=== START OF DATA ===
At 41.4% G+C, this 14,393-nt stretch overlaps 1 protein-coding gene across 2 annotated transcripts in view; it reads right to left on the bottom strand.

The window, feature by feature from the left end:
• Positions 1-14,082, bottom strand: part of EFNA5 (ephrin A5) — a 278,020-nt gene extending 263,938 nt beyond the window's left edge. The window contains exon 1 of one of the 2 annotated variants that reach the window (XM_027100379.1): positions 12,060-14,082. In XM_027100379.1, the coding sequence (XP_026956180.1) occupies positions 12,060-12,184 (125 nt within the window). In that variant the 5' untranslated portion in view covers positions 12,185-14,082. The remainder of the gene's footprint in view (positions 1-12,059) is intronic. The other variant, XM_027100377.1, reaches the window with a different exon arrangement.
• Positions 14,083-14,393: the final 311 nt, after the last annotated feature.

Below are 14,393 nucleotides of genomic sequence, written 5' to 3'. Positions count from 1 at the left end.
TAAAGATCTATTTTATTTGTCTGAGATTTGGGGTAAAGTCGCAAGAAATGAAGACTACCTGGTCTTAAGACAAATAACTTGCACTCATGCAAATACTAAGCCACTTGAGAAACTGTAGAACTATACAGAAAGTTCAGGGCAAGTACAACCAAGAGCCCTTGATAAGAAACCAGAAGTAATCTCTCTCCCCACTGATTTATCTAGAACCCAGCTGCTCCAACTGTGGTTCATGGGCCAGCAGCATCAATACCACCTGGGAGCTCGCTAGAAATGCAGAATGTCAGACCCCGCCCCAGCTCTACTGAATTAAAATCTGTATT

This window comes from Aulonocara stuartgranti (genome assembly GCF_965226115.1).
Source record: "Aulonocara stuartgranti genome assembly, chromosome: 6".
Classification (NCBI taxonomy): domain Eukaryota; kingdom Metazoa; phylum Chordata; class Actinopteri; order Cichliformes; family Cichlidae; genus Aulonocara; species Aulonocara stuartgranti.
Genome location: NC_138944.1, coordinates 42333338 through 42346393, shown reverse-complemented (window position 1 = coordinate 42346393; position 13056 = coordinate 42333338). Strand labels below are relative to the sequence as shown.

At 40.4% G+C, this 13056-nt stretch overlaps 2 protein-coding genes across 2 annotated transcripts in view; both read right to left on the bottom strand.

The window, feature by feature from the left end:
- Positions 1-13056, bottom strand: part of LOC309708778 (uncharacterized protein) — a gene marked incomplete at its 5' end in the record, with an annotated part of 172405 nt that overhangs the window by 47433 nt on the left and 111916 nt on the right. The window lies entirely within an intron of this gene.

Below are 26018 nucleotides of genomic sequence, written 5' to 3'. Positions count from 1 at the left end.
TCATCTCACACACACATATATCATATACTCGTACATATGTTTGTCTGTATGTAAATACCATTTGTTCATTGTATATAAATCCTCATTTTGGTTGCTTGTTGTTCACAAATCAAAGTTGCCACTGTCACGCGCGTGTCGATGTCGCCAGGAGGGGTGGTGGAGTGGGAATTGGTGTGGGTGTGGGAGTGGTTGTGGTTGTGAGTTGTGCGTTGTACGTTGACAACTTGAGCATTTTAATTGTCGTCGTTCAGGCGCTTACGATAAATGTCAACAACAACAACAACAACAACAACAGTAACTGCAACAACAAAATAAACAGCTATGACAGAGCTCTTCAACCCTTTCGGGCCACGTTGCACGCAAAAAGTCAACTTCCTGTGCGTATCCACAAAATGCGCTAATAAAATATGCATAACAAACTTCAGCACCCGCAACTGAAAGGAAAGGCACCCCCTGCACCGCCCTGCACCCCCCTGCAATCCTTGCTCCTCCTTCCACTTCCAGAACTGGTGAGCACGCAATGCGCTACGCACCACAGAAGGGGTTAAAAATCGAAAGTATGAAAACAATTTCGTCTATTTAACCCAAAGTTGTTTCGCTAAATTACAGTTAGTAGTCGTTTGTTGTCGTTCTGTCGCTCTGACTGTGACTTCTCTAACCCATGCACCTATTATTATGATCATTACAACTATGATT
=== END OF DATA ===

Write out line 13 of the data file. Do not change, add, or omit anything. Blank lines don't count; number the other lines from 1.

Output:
- Positions 1-13056, bottom strand: part of LOC309708778 (uncharacterized protein) — a gene marked incomplete at its 5' end in the record, with an annotated part of 172405 nt that overhangs the window by 47433 nt on the left and 111916 nt on the right. The window lies entirely within an intron of this gene.